7: Movie version was also good:
My favorite adaptation (of a book that I’ve read because I’m taking that “also” seriously) is I think actually Ever After, which is a “Cinderella” story.
8: Author(s) that can do no wrong:
This is Rick Riordan right now because he is learning. His first kids’ series was about a biracial family with siblings who don’t look alike, but his second series was rather assumed-white and cis and het. But the third and fourth and fifth have proved more diverse in every way. And though I’ve not enjoyed the most recent series as much for its style, I’ve been proud of some of his bold plot choices. And he has stepped out of the way. He has also started an imprint to uplift other writers with similar styles writing about living mythologies about which they are knowledgeable and he is not.
9: Guilty pleasure read you’re willing to admit:
You know what I feel guiltiest about is re-reading the same few series when I have so many new friends waiting in the house to be discovered….
10: Best smut:
I’m asexual and probably not the one to judge. I used to read some of Nora Roberts’ more fantastical series because friends were reading them and I enjoyed the characters and the plots and the romantic side of the relationships if not the scenes where things were more physical (which are usually in hers only a few pages per book anyway). Three Sisters’ Island was my favorite trilogy, mostly because I aspired to the bookstore/cafe that the protagonists co-own. Once upon a time, those friends alongside whom I was reading those books and I thought that such a shop was our destiny too. I’ve not entirely given up the dream.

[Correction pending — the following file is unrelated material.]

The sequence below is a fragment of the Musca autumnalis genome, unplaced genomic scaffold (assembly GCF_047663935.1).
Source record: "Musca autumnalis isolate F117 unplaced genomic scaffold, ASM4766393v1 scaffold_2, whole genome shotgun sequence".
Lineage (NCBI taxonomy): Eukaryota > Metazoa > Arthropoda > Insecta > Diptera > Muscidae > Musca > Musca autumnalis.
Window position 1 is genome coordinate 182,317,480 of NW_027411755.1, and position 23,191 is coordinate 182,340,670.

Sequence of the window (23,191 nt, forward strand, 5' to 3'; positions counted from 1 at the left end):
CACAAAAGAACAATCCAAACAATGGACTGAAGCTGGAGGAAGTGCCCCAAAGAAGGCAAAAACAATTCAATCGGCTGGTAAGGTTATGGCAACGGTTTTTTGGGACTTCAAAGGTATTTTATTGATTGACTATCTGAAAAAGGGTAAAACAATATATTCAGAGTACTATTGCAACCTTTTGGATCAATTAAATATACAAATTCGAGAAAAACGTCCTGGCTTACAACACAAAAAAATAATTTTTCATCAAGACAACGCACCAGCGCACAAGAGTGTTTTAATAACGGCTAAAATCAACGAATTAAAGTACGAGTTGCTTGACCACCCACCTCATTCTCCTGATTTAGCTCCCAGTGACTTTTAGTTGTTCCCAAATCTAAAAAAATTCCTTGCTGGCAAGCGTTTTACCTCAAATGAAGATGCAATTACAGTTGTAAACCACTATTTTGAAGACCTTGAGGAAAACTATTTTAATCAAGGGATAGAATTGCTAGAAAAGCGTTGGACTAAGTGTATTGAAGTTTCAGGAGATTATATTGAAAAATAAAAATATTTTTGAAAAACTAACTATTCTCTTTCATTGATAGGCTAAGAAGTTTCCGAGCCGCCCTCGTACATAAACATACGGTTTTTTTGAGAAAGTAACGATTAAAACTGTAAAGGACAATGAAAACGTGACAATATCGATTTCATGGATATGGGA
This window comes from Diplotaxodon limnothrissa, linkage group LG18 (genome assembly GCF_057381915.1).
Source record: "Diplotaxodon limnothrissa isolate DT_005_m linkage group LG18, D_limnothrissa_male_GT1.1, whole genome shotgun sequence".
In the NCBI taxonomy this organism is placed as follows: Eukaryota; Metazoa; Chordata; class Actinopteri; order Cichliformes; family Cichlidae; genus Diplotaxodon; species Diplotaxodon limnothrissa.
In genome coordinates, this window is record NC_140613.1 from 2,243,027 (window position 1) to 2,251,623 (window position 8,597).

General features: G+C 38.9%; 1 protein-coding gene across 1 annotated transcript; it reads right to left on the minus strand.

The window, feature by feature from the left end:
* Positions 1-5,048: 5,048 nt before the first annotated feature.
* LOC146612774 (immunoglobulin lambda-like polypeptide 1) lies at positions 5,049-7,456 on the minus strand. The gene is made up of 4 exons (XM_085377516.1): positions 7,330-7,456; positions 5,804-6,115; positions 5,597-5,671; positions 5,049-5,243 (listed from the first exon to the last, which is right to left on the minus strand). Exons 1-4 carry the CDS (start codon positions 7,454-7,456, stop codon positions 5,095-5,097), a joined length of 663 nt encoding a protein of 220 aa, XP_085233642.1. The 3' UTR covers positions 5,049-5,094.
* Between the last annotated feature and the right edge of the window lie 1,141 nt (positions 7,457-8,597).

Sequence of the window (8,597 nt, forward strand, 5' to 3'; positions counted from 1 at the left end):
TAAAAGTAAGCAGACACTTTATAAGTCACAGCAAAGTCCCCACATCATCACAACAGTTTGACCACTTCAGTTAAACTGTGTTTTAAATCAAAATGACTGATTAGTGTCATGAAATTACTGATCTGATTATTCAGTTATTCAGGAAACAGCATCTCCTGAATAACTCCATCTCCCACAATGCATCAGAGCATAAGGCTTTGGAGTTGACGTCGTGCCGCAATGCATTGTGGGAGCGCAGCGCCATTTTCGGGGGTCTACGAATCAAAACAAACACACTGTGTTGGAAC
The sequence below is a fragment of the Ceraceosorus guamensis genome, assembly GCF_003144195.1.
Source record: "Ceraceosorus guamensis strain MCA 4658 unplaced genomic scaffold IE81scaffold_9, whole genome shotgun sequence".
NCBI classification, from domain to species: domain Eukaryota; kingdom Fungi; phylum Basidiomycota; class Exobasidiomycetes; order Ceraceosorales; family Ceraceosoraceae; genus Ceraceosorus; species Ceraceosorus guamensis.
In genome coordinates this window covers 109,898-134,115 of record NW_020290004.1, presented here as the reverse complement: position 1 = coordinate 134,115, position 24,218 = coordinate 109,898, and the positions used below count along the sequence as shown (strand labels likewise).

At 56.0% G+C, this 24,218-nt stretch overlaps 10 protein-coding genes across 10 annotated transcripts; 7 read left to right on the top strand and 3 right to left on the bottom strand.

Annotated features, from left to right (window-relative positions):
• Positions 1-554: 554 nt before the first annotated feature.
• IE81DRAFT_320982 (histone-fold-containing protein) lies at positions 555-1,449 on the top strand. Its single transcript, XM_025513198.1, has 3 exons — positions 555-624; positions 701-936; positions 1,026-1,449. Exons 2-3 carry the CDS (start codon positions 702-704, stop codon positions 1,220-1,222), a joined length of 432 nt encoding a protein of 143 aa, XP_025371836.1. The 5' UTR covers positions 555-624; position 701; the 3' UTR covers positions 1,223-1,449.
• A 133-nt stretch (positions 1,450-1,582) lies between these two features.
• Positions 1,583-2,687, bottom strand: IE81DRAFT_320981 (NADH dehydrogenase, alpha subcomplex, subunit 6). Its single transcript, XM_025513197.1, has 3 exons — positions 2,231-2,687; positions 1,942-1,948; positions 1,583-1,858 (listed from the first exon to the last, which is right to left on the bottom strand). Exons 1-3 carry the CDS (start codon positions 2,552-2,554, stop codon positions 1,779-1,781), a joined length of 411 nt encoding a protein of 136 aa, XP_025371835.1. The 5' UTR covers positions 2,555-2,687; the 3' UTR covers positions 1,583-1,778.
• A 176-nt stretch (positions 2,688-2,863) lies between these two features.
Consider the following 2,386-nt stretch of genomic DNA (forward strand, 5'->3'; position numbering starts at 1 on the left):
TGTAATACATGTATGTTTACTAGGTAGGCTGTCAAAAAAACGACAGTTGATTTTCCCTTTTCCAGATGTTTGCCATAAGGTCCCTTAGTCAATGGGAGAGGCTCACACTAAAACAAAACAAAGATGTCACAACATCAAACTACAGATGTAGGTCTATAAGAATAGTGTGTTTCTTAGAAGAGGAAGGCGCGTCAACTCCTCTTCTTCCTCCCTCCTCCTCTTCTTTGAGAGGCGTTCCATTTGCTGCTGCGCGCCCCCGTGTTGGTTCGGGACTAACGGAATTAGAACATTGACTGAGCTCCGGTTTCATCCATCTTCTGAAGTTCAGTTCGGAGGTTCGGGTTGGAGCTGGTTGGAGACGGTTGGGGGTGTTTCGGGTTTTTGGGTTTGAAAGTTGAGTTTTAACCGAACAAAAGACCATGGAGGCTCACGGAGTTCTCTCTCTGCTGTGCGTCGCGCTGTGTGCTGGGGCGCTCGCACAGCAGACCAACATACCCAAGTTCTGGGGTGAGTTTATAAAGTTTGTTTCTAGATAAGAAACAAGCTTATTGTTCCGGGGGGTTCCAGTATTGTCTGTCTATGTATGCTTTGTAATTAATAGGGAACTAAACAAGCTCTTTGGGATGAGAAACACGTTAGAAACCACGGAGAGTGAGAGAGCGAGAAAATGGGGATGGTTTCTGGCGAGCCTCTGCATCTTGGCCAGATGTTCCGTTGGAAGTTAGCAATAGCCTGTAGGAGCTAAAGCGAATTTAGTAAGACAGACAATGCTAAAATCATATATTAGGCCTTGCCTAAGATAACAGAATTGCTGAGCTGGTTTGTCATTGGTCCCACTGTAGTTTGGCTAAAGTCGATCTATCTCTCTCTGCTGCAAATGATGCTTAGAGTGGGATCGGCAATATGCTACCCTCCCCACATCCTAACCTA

11: True Crime:
Not my genre. I don’t think I have ever read one.
12. Kids Book:
I’m going to interpret this more specifically as a picture book because most of my answers to these questions have already been kids’ books. And my favorite picture book right now is Not Quite Narwhal by Jessie Sima.
13: If someone wants to know you, read:
I feel like this has to be Harry Potter again because it was so foundational to my childhood and teen years.
14: Life can neatly be divided into before this book and after this book:
…Ah, still probably Harry Potter.
15: Eye-opening true story:
I read so few nonfiction books… and most that I do read are mythology collections and studies…. So we’re going to reach way back and call up the ghost of a class on children’s literature and a book called From Instruction to Delight, which traces the evolution of society’s way of thinking about children and childhood through the books that are written for that age beginning in the 1500s and going up through 1850. I hadn’t really realized how recent childhood is as a concept.
16: Book you’ve tried to read at least three times:
Though I am ashamed to admit it, Andrew Peterson’s final book in The Wingfeather Saga, The Warden and the Wolf King has made it from my bookshelves to my bedside table at least three times since its release in 2014 without my having finished it yet—not because it is a bad book. It doesn’t seem to be, and I enjoy it whenever I pick it up again (though I do have my quibbles), but I am still only 45% of the way through it. Something else always comes along and distracts me. It’s on my bedside table again now, but I haven’t actually read any of it since December 2018, and it really ought already to be back on the bookshelf, awaiting a time when I decide to try again to defeat Gnag the Nameless.
17: Worst book recommendation anyone ever gave you:
Catcher in the Rye by J. D. Salinger.
18: Popular author with hidden depths: